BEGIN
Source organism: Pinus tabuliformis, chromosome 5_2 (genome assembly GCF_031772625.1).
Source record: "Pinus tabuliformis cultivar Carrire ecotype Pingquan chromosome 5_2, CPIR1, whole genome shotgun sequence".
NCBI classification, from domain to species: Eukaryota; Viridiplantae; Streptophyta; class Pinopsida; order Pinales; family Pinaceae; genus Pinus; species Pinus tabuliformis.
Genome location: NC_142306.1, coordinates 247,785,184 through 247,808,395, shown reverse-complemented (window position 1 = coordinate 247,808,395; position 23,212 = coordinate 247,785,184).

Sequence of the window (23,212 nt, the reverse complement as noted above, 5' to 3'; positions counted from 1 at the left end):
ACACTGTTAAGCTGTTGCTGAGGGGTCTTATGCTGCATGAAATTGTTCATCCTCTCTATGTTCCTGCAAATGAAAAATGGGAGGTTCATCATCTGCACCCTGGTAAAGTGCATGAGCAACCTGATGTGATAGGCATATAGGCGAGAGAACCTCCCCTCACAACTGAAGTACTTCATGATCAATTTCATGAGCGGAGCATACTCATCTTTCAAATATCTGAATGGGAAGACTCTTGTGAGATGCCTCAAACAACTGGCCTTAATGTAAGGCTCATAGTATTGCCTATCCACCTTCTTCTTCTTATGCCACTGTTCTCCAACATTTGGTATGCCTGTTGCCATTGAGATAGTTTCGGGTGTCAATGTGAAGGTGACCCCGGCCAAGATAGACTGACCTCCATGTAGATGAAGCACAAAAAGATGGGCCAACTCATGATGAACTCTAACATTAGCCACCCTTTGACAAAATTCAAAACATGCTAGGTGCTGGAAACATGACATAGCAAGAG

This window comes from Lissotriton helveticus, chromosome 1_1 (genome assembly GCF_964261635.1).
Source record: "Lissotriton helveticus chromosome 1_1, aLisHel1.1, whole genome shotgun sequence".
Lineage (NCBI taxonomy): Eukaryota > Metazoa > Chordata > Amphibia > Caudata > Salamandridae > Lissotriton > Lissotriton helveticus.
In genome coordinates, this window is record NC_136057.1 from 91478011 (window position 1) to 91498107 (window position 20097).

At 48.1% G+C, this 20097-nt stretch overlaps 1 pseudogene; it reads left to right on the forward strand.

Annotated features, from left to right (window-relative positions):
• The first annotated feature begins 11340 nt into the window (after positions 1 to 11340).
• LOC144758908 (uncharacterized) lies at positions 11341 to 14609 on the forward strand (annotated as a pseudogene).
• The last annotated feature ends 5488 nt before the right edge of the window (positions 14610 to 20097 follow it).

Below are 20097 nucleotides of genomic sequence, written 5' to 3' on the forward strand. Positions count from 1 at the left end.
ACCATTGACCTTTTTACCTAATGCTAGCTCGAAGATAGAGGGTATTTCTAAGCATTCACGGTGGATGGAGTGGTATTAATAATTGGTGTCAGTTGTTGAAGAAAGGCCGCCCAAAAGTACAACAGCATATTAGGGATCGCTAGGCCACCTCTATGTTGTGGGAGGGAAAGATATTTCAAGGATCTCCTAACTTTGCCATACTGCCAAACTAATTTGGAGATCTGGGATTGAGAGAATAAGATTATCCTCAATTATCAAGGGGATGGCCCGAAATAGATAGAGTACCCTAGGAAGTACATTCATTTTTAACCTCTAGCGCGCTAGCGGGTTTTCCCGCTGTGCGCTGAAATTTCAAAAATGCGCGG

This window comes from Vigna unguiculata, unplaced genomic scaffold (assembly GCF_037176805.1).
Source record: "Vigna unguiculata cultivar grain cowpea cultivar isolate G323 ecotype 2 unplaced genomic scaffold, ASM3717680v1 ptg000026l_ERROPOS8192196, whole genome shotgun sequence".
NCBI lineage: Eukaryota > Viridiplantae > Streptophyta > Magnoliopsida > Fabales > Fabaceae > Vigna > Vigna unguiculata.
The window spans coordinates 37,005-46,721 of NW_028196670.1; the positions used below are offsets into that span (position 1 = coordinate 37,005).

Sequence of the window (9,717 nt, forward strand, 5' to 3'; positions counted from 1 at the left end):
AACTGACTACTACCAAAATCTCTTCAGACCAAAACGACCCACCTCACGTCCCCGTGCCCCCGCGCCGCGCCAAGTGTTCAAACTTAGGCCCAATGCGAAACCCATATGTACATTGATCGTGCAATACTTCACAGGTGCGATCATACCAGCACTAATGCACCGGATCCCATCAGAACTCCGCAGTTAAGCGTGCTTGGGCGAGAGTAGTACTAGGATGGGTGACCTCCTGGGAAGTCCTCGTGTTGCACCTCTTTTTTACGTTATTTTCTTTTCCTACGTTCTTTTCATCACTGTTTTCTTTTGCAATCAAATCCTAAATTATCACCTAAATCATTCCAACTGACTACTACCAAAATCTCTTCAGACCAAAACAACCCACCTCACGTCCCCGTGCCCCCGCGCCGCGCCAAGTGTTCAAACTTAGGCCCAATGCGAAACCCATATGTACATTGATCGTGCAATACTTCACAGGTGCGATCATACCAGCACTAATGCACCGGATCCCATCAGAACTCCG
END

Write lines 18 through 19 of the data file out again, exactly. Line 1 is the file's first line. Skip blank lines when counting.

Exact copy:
This window comes from Vigna unguiculata, unplaced genomic scaffold (assembly GCF_037176805.1).
Source record: "Vigna unguiculata cultivar grain cowpea cultivar isolate G323 ecotype 2 unplaced genomic scaffold, ASM3717680v1 ptg000026l_ERROPOS8192196, whole genome shotgun sequence".